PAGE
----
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Unit History: Alexandra, Princess of Wales's Own (Yorkshire Regiment)

Alexandra, Princess of Wales's Own (Yorkshire Regiment)
The Regiment was first raised in 1688 by Colonel Francis Luttrell as the Luttrell Regiment of Foot.  The Regiment saw its first action at the Battle of Boyne (1690) during The Rising of 1689–92 when James II attempted to regain the throne he had lost to King William III during the Glorious Revolution.  The Regiment served during the Nine Years War (1688–97) and fought at the siege of Namur (1695). The Regiment served during the War of the Spanish Succession (1701–1714) fighting at the Battle of Malplaquet and during the War of the Austrian Succession, (1740–48).
 
In 1744 the Regiment gained the nick name ‘The Green Howards’.  During the War of the Austrian Succession (1740–48), it came under the command of Lieutenant-General Thomas Howard, who also had command of a second Regiment (later The Buffs).  Following the naming convention of the time both Regiments would be called ‘Howard’s Regiment of Foot’.  In order to distinguish between them they were named after the colour of their uniform facings; the Green Howards and Howard’s Buffs.  The nickname stuck and survived until 1920 when it became the official title of the Regiment.
 
In 1751 the Regimental naming system was simplified with each Regiment assigned a ranked number according the precedence therefore the Regiment became the 19th regiment of Foot.  The Regiment served during the Seven Years War and captured the French Island of Belle Ile (1761), it then went on to served during the American War of Independence (1775) and the Siege of Ostend.  It was part of the campaigns in Ceylon, and operations against Tippoo Sahib (1796 - 1820) as well as playing a distinguished part during the Crimean War (1854-56), fighting at the Battles of Alma and Inkerman, and the Siege of Sevastopol.
 
In 1782 all British Regiments without Royal titles were awarded county titles to aid recruitment from that area therefore the Regiment became The 19th (First Yorkshire North Riding Regiment) of Foot. In 1875 Alexandra the Princess of Wales (wife of Albert the Prince of Wales, later King Edward VII), presented the Regiment with new Colours and graciously granted the title of ‘The Princess of Wales's Own’ and became the 19th (1st Yorkshire North Riding - Princess of Wales’s Own) Regiment of Foot.
 
In 1881 as part of the Childers Reforms which restructured the British army into a network of multi-battalion Regiments.  The Regiment managed to avoid amalgamation with any other regiment but was re-titled to become ‘The Princess of Wales's Own Yorkshire Regiment’ and ‘Alexandra’ was added after 1902.  The Regiment went on to serve during the Boer War and two World Wars.  In 1920 the Regiment was once again re-titled as ‘The Green Howards (Alexandra, Princess of Wales's Own Yorkshire Regiment)’.  In 2004, as part of the re-organisation of the infantry, the Green Howards were merged with the Prince of Wales's Own Regiment of Yorkshire and the Duke of Wellington's Regiment to form the new Yorkshire Regiment.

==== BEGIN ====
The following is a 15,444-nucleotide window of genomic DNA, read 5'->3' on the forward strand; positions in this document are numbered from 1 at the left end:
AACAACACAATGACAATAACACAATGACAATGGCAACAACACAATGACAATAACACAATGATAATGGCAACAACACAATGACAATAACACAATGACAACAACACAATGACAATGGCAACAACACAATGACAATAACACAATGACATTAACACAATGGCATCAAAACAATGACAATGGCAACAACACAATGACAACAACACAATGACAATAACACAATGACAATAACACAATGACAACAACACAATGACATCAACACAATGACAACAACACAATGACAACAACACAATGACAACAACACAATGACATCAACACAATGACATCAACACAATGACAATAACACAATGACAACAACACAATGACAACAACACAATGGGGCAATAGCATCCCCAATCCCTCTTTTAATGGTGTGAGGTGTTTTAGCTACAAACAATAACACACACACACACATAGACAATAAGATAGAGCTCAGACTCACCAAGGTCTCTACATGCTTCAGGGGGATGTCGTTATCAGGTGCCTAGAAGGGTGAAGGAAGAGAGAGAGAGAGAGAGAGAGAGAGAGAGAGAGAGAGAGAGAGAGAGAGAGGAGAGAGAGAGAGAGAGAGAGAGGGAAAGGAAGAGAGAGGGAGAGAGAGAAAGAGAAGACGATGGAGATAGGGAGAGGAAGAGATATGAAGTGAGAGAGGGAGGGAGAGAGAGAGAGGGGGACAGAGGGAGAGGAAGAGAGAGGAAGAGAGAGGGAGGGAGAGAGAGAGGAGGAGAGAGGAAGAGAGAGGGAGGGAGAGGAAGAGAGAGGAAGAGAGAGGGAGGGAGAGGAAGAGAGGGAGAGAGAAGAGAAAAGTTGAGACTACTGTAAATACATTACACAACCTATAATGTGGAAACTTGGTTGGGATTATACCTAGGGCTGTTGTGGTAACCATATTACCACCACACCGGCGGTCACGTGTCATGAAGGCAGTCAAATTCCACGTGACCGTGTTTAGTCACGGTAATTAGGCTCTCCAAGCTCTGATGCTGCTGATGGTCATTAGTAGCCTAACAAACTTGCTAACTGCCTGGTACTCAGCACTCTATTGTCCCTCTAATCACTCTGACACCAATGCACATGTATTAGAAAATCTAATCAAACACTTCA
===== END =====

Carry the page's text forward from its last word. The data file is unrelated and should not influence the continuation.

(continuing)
Alexandra, Princess of Wales's Own (Yorkshire Regiment) during WW1

Since 1815 the balance of power in Europe had been maintained by a series of treaties. In 1888 Wilhelm II was crowned ‘German Emperor and King of Prussia’ and moved from a policy of maintaining the status quo to a more aggressive position. He did not renew a treaty with Russia, aligned Germany with the declining Austro-Hungarian Empire and started to build a Navy to rival that of Britain. These actions greatly concerned Germany’s neighbours, who quickly forged new treaties and alliances in the event of war. On 28th June 1914 Franz Ferdinand the heir to the Austro-Hungarian throne was assassinated by the Bosnian-Serb nationalist group Young Bosnia who wanted pan-Serbian independence. Franz Joseph, the Austro-Hungarian Emperor (with the backing of Germany) responded aggressively, presenting Serbia with an intentionally unacceptable ultimatum, to provoke Serbia into war. Serbia agreed to 8 of the 10 terms and on the 28th July 1914 the Austro-Hungarian Empire declared war on Serbia, producing a cascade effect across Europe. Russia bound by treaty to Serbia declared war with Austro-Hungary, Germany declared war with Russia and France declared war with Germany. Germany’s army crossed into neutral Belgium in order to reach Paris, forcing Britain to declare war with Germany (due to the Treaty of London (1839) whereby Britain agreed to defend Belgium in the event of invasion). By the 4th August 1914 Britain and much of Europe were pulled into a war which would last 1,566 days, cost 8,528,831 lives and 28,938,073 casualties or missing on both sides.

The Regiment raised 25 Battalions and was awarded 52 Battle Honours and 10 Victoria Crosses during the course of the War.

1st Battalion
04.08.1914 Stationed at Bariam, Punjab and remained in India throughout the war.

2nd Battalion
04.08.1914 Stationed at Guernsey and then moved to Southampton and then to Lyndhurst as part of the 21st Brigade of the 7th Division.
06.10.1914 Mobilised for war and landed at Zeebrugge and engaged in various actions on the Western Front including;
1914
The First Battle of Ypres (the Division suffered heavy losses in this battle and took the rest of the year to rebuild).
20.12.1915 Transferred to the 21st Brigade of the 30th Division;
1916
The Battle of Albert, The Battle of the Transloy Ridges.
1917
The pursuit of the German retreat to the Hindenburg Line, The First Battle of the Scarpe, The Second Battle of the Scarpe, The Battle of Pilkem Ridge.
11.05.1918 Transferred to the 32nd Brigade of the 11th Division and absorbed 21 Officers and 640 men of the 6th Battalion.
1918
The Battle of the Scarpe, The Battle of the Drocourt-Quant Line, The Battle of the Canal du Nord, The Battle of Cambrai 1918, The pursuit to the Selle, The Battle of the Sambre.
11.11.1918 Ended the war at Goegnies Chausse north of Maubeuge, France.

3rd (Reserve) Battalion
04.08.1914 Stationed at Richmond then moved to West Hartlepool where it remained.

1/4th & 1/5th Battalion Territorial Force